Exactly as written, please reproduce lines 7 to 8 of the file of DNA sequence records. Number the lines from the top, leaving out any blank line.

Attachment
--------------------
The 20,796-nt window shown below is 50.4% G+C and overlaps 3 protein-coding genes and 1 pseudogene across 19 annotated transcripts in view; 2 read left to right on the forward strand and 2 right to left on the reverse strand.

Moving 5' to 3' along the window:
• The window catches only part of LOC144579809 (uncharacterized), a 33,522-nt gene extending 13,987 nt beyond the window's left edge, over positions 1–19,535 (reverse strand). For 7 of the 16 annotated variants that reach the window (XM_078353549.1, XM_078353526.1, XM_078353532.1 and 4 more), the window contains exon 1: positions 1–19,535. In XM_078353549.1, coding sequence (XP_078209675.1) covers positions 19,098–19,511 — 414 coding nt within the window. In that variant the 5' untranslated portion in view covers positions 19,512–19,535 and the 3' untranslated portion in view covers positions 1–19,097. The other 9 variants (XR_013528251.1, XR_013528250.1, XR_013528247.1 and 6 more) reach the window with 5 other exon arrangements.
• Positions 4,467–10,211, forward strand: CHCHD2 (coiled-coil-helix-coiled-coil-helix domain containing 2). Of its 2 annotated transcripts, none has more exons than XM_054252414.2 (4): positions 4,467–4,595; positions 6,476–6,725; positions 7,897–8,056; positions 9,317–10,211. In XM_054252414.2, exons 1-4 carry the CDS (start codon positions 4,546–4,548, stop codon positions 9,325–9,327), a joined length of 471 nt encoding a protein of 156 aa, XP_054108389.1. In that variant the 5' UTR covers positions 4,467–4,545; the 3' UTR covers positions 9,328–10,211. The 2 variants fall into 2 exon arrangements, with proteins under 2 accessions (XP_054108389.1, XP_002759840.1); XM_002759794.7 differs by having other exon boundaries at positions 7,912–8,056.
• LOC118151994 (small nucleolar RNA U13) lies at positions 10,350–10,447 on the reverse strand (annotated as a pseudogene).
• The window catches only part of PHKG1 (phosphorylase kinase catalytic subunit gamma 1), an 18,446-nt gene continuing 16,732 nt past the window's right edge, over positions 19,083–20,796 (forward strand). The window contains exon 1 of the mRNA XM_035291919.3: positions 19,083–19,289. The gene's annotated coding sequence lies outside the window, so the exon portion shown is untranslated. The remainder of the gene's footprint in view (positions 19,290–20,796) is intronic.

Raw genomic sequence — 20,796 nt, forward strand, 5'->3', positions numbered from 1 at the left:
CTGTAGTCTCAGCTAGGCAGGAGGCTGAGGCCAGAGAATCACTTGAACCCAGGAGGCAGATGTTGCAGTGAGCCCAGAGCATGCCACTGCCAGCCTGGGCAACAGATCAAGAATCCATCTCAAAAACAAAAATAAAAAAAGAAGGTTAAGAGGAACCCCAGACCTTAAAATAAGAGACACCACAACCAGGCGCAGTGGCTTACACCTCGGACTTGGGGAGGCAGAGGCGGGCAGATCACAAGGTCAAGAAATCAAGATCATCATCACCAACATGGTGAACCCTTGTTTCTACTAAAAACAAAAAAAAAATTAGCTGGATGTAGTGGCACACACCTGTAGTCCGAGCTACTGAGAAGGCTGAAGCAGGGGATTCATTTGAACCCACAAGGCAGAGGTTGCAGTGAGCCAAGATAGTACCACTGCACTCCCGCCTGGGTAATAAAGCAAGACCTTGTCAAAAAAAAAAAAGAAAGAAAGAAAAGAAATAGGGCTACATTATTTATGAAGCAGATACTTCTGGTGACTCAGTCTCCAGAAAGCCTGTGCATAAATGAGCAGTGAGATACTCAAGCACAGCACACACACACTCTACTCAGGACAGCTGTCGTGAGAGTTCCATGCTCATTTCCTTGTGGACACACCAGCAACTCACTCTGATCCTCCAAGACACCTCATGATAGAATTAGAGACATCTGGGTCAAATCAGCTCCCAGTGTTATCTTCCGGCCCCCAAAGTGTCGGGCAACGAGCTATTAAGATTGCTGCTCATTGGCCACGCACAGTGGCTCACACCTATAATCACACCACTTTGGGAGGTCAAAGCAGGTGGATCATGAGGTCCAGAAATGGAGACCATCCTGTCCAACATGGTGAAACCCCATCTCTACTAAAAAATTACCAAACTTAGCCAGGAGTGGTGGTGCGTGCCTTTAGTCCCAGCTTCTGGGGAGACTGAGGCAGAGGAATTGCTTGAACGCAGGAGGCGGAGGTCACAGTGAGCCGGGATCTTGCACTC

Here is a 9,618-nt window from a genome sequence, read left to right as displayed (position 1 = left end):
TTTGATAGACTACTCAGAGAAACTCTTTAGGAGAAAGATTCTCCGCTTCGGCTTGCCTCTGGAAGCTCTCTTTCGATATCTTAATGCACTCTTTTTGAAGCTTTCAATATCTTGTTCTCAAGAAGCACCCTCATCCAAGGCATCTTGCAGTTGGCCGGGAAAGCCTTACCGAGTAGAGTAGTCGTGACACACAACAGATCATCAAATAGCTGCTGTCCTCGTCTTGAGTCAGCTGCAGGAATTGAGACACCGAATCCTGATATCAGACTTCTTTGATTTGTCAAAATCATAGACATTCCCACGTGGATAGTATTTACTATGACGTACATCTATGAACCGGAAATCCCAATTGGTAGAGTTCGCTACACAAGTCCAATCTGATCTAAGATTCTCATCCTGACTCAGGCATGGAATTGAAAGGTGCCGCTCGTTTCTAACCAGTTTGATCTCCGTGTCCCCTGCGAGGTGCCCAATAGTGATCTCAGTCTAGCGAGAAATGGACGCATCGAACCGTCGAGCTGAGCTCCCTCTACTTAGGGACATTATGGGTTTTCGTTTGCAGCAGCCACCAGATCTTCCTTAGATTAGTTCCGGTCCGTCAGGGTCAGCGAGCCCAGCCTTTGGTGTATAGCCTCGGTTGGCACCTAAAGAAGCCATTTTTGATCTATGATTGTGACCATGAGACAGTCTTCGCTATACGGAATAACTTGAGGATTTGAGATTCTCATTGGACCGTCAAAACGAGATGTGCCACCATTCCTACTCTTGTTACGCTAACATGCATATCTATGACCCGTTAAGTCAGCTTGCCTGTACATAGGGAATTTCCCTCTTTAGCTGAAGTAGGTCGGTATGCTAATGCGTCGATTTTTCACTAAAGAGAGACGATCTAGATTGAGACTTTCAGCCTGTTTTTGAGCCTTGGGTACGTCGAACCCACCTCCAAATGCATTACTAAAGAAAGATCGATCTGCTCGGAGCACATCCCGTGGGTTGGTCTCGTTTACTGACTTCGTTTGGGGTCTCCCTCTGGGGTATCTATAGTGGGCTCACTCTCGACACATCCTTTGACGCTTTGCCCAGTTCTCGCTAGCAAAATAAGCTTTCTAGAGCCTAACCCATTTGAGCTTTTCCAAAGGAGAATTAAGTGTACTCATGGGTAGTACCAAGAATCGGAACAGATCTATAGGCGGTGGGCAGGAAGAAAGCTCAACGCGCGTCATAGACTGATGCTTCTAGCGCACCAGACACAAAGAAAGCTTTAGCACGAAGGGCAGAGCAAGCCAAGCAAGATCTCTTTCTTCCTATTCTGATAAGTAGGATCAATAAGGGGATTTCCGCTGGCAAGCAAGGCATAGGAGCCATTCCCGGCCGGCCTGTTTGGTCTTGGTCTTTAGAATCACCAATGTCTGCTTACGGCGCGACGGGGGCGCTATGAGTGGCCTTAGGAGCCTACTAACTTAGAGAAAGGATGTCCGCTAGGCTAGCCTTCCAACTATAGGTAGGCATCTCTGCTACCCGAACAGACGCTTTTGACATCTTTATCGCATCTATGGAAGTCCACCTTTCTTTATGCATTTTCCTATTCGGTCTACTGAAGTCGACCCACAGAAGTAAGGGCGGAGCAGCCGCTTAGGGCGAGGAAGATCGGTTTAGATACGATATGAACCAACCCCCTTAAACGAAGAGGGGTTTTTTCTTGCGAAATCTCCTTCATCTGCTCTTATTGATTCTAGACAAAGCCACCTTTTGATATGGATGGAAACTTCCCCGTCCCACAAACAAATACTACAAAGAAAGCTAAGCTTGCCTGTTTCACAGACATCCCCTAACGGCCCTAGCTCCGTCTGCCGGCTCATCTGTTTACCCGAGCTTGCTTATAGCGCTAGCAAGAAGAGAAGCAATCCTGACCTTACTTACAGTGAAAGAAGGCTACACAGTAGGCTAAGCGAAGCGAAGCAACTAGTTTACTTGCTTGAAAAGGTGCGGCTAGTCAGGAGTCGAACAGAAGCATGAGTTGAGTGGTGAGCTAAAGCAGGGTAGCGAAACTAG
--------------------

Raw genomic sequence — 20,796 nt, forward strand, 5'->3', positions numbered from 1 at the left:
CTGTAGTCTCAGCTAGGCAGGAGGCTGAGGCCAGAGAATCACTTGAACCCAGGAGGCAGATGTTGCAGTGAGCCCAGAGCATGCCACTGCCAGCCTGGGCAACAGATCAAGAATCCATCTCAAAAACAAAAATAAAAAAAGAAGGTTAAGAGGAACCCCAGACCTTAAAATAAGAGACACCACAACCAGGCGCAGTGGCTTACACCTCGGACTTGGGGAGGCAGAGGCGGGCAGATCACAAGGTCAAGAAATCAAGATCATCATCACCAACATGGTGAACCCTTGTTTCTACTAAAAACAAAAAAAAAATTAGCTGGATGTAGTGGCACACACCTGTAGTCCGAGCTACTGAGAAGGCTGAAGCAGGGGATTCATTTGAACCCACAAGGCAGAGGTTGCAGTGAGCCAAGATAGTACCACTGCACTCCCGCCTGGGTAATAAAGCAAGACCTTGTCAAAAAAAAAAAAGAAAGAAAGAAAAGAAATAGGGCTACATTATTTATGAAGCAGATACTTCTGGTGACTCAGTCTCCAGAAAGCCTGTGCATAAATGAGCAGTGAGATACTCAAGCACAGCACACACACACTCTACTCAGGACAGCTGTCGTGAGAGTTCCATGCTCATTTCCTTGTGGACACACCAGCAACTCACTCTGATCCTCCAAGACACCTCATGATAGAATTAGAGACATCTGGGTCAAATCAGCTCCCAGTGTTATCTTCCGGCCCCCAAAGTGTCGGGCAACGAGCTATTAAGATTGCTGCTCATTGGCCACGCACAGTGGCTCACACCTATAATCACACCACTTTGGGAGGTCAAAGCAGGTGGATCATGAGGTCCAGAAATGGAGACCATCCTGTCCAACATGGTGAAACCCCATCTCTACTAAAAAATTACCAAACTTAGCCAGGAGTGGTGGTGCGTGCCTTTAGTCCCAGCTTCTGGGGAGACTGAGGCAGAGGAATTGCTTGAACGCAGGAGGCGGAGGTCACAGTGAGCCGGGATCTTGCACTC